Feeding for Warmth


Zelda is cozy in her new blanket
Blanketing is one of the tricks to keeping your horse warm, but equally important is the warmth that horses generate from eating forage.

As the Northeast prepares for a winter storm tomorrow (we’re supposed to get a foot of snow and then bone chilling cold), I’m strategizing about the horses.

Although our horses don’t get put in stalls at night, they have access to run in sheds where they can get out of the snow and wind. Both horses also now outfitted in their heavy weight Rambo blankets, which is more than they typically wear. So far, Zelda has managed to keep hers on!

Equally important though, is helping them generate their own heat.

Horses produce heat when they digest feed — especially when the microbes in their gut digest high fiber feeds such as hay.  This is a time of year when we always have hay in front of the horses. I also give them soaked hay cubes when I feed. Hay cubes are long-stem forage and they also have the advantage of hydrating the horses. Freedom loves his soaked cubes; Zelda tolerates them but since they are edible, she generally finishes them up.

According to the North Dakota State University Agriculture Department, horses with a good winter coat do fine in calm dry weather down to about 30 degrees Fahrenheit. For each 10 degree drop below that, horses need an additional two pounds of feed per day, assuming the feed has the energy density of hay (approximately 1 megacalorie per pound).

Once the wind picks up to 10 to 15 mph, horses need to consume an additional 4-8 pounds of hay to meet their energy requirements. And, if there’s both wind and wet snow, the horse may need to eat an additional 10-14 pounds of hay.  That’s really starting to add up and not all horses will consume that much. In that case, it may be necessary to feed additional grain.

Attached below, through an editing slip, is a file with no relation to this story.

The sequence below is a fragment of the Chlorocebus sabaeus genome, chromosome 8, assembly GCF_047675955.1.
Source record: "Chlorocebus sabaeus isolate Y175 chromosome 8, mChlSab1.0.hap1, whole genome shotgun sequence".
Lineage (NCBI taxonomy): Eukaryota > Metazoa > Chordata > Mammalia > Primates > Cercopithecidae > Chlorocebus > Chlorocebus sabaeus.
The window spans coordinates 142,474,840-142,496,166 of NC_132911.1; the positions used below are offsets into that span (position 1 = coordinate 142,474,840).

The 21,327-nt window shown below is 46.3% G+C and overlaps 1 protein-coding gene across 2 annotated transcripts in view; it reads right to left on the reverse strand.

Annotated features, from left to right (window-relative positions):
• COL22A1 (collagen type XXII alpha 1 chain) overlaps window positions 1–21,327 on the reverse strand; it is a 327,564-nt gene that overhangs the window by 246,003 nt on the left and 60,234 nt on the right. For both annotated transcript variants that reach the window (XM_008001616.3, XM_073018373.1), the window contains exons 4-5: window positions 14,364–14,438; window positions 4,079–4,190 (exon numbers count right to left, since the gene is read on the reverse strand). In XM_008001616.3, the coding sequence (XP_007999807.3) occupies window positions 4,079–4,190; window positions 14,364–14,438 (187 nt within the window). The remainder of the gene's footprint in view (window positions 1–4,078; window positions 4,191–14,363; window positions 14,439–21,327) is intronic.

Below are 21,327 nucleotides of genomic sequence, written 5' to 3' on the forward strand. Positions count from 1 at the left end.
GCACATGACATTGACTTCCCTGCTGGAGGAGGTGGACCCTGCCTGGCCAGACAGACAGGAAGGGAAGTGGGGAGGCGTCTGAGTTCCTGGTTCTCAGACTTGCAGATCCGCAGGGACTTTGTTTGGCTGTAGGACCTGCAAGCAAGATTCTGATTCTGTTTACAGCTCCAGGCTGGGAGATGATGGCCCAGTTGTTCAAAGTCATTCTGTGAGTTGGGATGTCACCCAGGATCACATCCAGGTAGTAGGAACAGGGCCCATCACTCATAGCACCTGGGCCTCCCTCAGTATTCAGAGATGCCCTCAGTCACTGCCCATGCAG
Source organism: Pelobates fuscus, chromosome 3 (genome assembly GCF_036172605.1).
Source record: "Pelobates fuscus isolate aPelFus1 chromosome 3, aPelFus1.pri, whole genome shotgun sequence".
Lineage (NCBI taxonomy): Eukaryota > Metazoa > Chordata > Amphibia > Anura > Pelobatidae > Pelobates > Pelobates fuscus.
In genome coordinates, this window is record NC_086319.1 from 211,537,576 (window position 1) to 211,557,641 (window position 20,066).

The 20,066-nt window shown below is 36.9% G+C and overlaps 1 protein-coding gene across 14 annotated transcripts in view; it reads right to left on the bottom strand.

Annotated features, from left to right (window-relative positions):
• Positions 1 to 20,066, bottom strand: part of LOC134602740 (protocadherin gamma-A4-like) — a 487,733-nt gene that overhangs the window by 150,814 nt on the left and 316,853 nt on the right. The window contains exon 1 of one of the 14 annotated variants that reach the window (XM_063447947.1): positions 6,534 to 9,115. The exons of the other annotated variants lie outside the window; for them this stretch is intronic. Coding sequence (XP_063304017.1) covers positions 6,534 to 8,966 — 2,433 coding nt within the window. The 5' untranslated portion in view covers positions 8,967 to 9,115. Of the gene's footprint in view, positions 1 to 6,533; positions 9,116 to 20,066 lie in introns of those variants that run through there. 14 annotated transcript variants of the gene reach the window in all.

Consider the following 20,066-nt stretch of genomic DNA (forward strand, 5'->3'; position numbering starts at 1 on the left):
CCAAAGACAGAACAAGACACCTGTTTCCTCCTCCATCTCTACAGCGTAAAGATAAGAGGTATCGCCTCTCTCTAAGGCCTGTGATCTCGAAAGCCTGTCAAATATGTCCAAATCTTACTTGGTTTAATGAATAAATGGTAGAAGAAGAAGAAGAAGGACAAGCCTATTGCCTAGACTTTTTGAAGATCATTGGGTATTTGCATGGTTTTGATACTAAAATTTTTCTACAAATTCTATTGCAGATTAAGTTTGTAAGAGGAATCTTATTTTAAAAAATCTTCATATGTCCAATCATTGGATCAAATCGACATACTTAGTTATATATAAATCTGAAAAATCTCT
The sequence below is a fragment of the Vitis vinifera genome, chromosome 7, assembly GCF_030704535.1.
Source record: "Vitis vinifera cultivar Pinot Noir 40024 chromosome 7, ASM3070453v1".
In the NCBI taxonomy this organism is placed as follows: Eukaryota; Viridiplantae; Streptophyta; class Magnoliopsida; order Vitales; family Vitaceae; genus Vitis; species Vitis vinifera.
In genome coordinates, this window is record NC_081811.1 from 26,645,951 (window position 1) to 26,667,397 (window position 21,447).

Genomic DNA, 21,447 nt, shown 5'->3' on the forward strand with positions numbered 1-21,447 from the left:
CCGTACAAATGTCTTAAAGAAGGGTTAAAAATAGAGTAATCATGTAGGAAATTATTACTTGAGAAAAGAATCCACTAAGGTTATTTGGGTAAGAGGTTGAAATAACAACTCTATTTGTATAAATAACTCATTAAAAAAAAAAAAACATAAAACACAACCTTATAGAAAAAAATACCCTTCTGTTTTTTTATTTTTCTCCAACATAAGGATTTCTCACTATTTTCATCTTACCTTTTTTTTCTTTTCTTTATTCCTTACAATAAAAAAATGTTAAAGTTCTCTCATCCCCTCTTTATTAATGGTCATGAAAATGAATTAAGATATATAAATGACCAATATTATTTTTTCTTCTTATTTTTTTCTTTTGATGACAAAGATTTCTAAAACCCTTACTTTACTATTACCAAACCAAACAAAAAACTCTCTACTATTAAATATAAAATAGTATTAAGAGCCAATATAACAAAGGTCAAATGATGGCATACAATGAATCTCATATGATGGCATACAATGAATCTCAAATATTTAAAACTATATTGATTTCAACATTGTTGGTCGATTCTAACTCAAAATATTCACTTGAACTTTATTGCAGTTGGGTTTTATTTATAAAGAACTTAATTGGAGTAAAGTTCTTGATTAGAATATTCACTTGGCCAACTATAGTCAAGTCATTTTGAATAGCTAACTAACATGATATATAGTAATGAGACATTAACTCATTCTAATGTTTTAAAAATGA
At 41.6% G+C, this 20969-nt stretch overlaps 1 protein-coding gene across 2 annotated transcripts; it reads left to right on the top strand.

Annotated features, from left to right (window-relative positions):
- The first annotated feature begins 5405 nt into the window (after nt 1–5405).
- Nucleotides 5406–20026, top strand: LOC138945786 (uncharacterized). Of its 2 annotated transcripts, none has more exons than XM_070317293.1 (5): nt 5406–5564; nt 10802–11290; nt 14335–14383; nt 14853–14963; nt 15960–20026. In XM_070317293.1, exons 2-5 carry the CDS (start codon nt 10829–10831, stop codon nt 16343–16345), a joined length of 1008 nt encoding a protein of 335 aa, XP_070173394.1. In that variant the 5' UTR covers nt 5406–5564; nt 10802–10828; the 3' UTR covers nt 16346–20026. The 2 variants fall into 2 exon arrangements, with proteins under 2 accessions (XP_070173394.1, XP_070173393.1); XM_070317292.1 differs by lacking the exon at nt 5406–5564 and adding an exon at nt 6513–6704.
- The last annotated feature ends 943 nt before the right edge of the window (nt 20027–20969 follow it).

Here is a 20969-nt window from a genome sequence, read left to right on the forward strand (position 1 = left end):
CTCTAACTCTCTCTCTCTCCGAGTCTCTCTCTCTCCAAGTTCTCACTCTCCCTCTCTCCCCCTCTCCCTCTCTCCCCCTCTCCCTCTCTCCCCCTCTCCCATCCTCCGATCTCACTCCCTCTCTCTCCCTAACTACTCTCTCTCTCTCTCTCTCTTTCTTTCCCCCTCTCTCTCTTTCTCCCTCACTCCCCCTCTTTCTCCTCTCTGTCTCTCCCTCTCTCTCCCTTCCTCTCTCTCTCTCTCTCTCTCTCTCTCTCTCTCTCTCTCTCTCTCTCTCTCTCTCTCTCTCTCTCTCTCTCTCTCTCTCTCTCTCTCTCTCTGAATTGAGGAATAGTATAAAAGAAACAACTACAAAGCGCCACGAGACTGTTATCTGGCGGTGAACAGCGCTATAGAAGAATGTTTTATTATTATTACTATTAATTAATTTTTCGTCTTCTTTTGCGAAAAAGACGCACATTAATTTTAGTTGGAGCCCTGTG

I’m hedging my bets. Freedom and Zelda get as much hay as they want but I’ve also added some extra grain to their rations. Now I’m just crossing my fingers and hoping that the weather doesn’t live up to the forecast.

 

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2 thoughts on “Feeding for Warmth

  1. Caramelia

    I had no idea there were so many different factors to think about when feeding horses. Granted, I’ve never had to care for a horse by myself, but this seems to be a rather tricky business. What do you do when your horse doesn’t want to eat so much hay? You can’t stuff them full of grain or they’ll get the zoomies?

  2. Some horses, like Zelda and Curly, are pretty easy because they’ll vacuum up a lot of hay! Freedom is a bit trickier. I buy beautiful second cut hay but he’s not always that interested. Long stem forage is what’s good for them so I try to feed him alternatives such as soaked hay cubes or soaked beet pulp, but I also add some hay stretcher pellets to their ration so that they get more calories without going nuts.

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